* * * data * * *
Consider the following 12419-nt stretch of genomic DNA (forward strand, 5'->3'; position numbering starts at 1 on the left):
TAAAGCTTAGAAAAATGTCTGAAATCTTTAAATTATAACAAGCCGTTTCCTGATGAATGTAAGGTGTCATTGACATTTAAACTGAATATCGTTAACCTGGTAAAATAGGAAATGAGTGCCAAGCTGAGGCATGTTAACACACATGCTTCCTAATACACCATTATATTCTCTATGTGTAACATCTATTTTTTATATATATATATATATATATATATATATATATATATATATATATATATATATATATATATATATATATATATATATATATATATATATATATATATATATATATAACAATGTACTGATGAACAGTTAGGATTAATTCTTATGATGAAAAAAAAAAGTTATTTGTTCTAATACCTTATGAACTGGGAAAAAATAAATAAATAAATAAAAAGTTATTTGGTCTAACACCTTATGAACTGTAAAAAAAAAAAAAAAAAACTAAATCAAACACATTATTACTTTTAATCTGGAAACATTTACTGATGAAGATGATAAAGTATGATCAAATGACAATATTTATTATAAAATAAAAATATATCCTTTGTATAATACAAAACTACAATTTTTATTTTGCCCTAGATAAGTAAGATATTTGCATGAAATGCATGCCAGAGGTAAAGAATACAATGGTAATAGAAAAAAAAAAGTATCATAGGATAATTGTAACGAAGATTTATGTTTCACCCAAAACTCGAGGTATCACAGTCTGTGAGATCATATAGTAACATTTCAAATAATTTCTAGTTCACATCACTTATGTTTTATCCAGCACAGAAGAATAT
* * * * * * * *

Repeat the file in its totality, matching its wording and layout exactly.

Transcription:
Consider the following 12419-nt stretch of genomic DNA (forward strand, 5'->3'; position numbering starts at 1 on the left):
TAAAGCTTAGAAAAATGTCTGAAATCTTTAAATTATAACAAGCCGTTTCCTGATGAATGTAAGGTGTCATTGACATTTAAACTGAATATCGTTAACCTGGTAAAATAGGAAATGAGTGCCAAGCTGAGGCATGTTAACACACATGCTTCCTAATACACCATTATATTCTCTATGTGTAACATCTATTTTTTATATATATATATATATATATATATATATATATATATATATATATATATATATATATATATATATATATATATATATATATATATATATATATATATATATATATAACAATGTACTGATGAACAGTTAGGATTAATTCTTATGATGAAAAAAAAAAGTTATTTGTTCTAATACCTTATGAACTGGGAAAAAATAAATAAATAAATAAAAAGTTATTTGGTCTAACACCTTATGAACTGTAAAAAAAAAAAAAAAAAACTAAATCAAACACATTATTACTTTTAATCTGGAAACATTTACTGATGAAGATGATAAAGTATGATCAAATGACAATATTTATTATAAAATAAAAATATATCCTTTGTATAATACAAAACTACAATTTTTATTTTGCCCTAGATAAGTAAGATATTTGCATGAAATGCATGCCAGAGGTAAAGAATACAATGGTAATAGAAAAAAAAAAGTATCATAGGATAATTGTAACGAAGATTTATGTTTCACCCAAAACTCGAGGTATCACAGTCTGTGAGATCATATAGTAACATTTCAAATAATTTCTAGTTCACATCACTTATGTTTTATCCAGCACAGAAGAATAT